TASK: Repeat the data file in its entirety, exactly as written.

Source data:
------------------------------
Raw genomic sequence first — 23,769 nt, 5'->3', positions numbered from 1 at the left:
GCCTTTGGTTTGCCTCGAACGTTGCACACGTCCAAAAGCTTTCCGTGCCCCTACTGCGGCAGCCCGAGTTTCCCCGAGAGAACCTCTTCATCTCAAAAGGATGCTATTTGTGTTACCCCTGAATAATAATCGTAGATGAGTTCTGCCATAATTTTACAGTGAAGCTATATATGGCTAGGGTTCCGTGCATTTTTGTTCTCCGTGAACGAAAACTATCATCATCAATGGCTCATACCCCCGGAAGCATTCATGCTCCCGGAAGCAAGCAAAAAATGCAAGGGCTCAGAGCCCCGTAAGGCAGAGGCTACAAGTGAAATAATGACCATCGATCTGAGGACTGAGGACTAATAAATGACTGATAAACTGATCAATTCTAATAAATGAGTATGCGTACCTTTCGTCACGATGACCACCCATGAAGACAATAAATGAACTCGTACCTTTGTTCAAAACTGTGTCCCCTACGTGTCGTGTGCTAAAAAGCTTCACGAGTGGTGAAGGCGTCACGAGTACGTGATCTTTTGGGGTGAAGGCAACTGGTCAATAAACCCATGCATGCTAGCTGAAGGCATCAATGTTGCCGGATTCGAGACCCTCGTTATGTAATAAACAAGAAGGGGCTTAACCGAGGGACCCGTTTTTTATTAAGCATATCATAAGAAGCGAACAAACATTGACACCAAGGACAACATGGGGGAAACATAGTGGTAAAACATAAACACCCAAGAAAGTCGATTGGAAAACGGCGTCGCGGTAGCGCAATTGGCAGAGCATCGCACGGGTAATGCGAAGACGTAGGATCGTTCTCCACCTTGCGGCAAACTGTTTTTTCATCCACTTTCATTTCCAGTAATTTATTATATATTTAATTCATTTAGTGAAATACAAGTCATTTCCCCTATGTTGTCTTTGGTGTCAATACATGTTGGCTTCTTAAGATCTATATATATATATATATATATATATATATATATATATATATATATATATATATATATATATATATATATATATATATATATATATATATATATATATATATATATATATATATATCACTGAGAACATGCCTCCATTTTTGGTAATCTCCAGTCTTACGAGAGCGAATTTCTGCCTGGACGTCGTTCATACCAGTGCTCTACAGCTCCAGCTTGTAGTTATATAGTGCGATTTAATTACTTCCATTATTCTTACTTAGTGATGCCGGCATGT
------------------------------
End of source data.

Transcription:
Raw genomic sequence first — 23,769 nt, 5'->3', positions numbered from 1 at the left:
GCCTTTGGTTTGCCTCGAACGTTGCACACGTCCAAAAGCTTTCCGTGCCCCTACTGCGGCAGCCCGAGTTTCCCCGAGAGAACCTCTTCATCTCAAAAGGATGCTATTTGTGTTACCCCTGAATAATAATCGTAGATGAGTTCTGCCATAATTTTACAGTGAAGCTATATATGGCTAGGGTTCCGTGCATTTTTGTTCTCCGTGAACGAAAACTATCATCATCAATGGCTCATACCCCCGGAAGCATTCATGCTCCCGGAAGCAAGCAAAAAATGCAAGGGCTCAGAGCCCCGTAAGGCAGAGGCTACAAGTGAAATAATGACCATCGATCTGAGGACTGAGGACTAATAAATGACTGATAAACTGATCAATTCTAATAAATGAGTATGCGTACCTTTCGTCACGATGACCACCCATGAAGACAATAAATGAACTCGTACCTTTGTTCAAAACTGTGTCCCCTACGTGTCGTGTGCTAAAAAGCTTCACGAGTGGTGAAGGCGTCACGAGTACGTGATCTTTTGGGGTGAAGGCAACTGGTCAATAAACCCATGCATGCTAGCTGAAGGCATCAATGTTGCCGGATTCGAGACCCTCGTTATGTAATAAACAAGAAGGGGCTTAACCGAGGGACCCGTTTTTTATTAAGCATATCATAAGAAGCGAACAAACATTGACACCAAGGACAACATGGGGGAAACATAGTGGTAAAACATAAACACCCAAGAAAGTCGATTGGAAAACGGCGTCGCGGTAGCGCAATTGGCAGAGCATCGCACGGGTAATGCGAAGACGTAGGATCGTTCTCCACCTTGCGGCAAACTGTTTTTTCATCCACTTTCATTTCCAGTAATTTATTATATATTTAATTCATTTAGTGAAATACAAGTCATTTCCCCTATGTTGTCTTTGGTGTCAATACATGTTGGCTTCTTAAGATCTATATATATATATATATATATATATATATATATATATATATATATATATATATATATATATATATATATATATATATATATATATATATATATATATATATATATATATATATATCACTGAGAACATGCCTCCATTTTTGGTAATCTCCAGTCTTACGAGAGCGAATTTCTGCCTGGACGTCGTTCATACCAGTGCTCTACAGCTCCAGCTTGTAGTTATATAGTGCGATTTAATTACTTCCATTATTCTTACTTAGTGATGCCGGCATGT